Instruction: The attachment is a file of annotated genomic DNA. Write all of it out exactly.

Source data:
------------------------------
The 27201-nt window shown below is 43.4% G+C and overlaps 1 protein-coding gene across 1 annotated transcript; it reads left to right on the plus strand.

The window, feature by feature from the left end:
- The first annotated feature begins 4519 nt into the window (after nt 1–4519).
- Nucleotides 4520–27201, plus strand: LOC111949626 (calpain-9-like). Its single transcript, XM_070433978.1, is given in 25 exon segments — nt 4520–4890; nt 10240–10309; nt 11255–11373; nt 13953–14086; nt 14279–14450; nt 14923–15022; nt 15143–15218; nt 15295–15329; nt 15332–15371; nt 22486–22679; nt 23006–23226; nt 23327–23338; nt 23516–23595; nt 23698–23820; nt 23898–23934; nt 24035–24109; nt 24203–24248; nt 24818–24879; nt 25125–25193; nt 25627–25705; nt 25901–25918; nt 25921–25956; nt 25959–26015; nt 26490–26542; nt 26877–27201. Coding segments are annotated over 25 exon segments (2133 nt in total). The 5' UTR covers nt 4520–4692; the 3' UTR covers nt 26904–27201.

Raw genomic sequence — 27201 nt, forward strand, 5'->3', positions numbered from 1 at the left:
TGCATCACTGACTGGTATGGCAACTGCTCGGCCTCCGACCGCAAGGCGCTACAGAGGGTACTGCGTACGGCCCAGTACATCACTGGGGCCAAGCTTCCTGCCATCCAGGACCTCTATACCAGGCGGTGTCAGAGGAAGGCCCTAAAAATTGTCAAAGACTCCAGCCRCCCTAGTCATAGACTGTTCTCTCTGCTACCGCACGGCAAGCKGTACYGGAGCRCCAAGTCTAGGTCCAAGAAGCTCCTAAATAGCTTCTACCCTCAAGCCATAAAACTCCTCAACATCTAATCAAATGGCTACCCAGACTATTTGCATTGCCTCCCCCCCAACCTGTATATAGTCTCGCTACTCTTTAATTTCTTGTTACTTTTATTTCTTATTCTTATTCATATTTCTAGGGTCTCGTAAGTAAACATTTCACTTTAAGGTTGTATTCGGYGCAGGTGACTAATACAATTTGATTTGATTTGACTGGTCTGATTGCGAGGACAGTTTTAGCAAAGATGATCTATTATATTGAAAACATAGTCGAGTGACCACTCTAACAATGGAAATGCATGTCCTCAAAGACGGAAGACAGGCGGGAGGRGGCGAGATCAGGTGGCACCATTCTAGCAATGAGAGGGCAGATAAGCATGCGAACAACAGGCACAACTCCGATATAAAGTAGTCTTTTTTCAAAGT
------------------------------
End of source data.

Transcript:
The 27201-nt window shown below is 43.4% G+C and overlaps 1 protein-coding gene across 1 annotated transcript; it reads left to right on the plus strand.

The window, feature by feature from the left end:
- The first annotated feature begins 4519 nt into the window (after nt 1–4519).
- Nucleotides 4520–27201, plus strand: LOC111949626 (calpain-9-like). Its single transcript, XM_070433978.1, is given in 25 exon segments — nt 4520–4890; nt 10240–10309; nt 11255–11373; nt 13953–14086; nt 14279–14450; nt 14923–15022; nt 15143–15218; nt 15295–15329; nt 15332–15371; nt 22486–22679; nt 23006–23226; nt 23327–23338; nt 23516–23595; nt 23698–23820; nt 23898–23934; nt 24035–24109; nt 24203–24248; nt 24818–24879; nt 25125–25193; nt 25627–25705; nt 25901–25918; nt 25921–25956; nt 25959–26015; nt 26490–26542; nt 26877–27201. Coding segments are annotated over 25 exon segments (2133 nt in total). The 5' UTR covers nt 4520–4692; the 3' UTR covers nt 26904–27201.

Raw genomic sequence — 27201 nt, forward strand, 5'->3', positions numbered from 1 at the left:
TGCATCACTGACTGGTATGGCAACTGCTCGGCCTCCGACCGCAAGGCGCTACAGAGGGTACTGCGTACGGCCCAGTACATCACTGGGGCCAAGCTTCCTGCCATCCAGGACCTCTATACCAGGCGGTGTCAGAGGAAGGCCCTAAAAATTGTCAAAGACTCCAGCCRCCCTAGTCATAGACTGTTCTCTCTGCTACCGCACGGCAAGCKGTACYGGAGCRCCAAGTCTAGGTCCAAGAAGCTCCTAAATAGCTTCTACCCTCAAGCCATAAAACTCCTCAACATCTAATCAAATGGCTACCCAGACTATTTGCATTGCCTCCCCCCCAACCTGTATATAGTCTCGCTACTCTTTAATTTCTTGTTACTTTTATTTCTTATTCTTATTCATATTTCTAGGGTCTCGTAAGTAAACATTTCACTTTAAGGTTGTATTCGGYGCAGGTGACTAATACAATTTGATTTGATTTGACTGGTCTGATTGCGAGGACAGTTTTAGCAAAGATGATCTATTATATTGAAAACATAGTCGAGTGACCACTCTAACAATGGAAATGCATGTCCTCAAAGACGGAAGACAGGCGGGAGGRGGCGAGATCAGGTGGCACCATTCTAGCAATGAGAGGGCAGATAAGCATGCGAACAACAGGCACAACTCCGATATAAAGTAGTCTTTTTTCAAAGT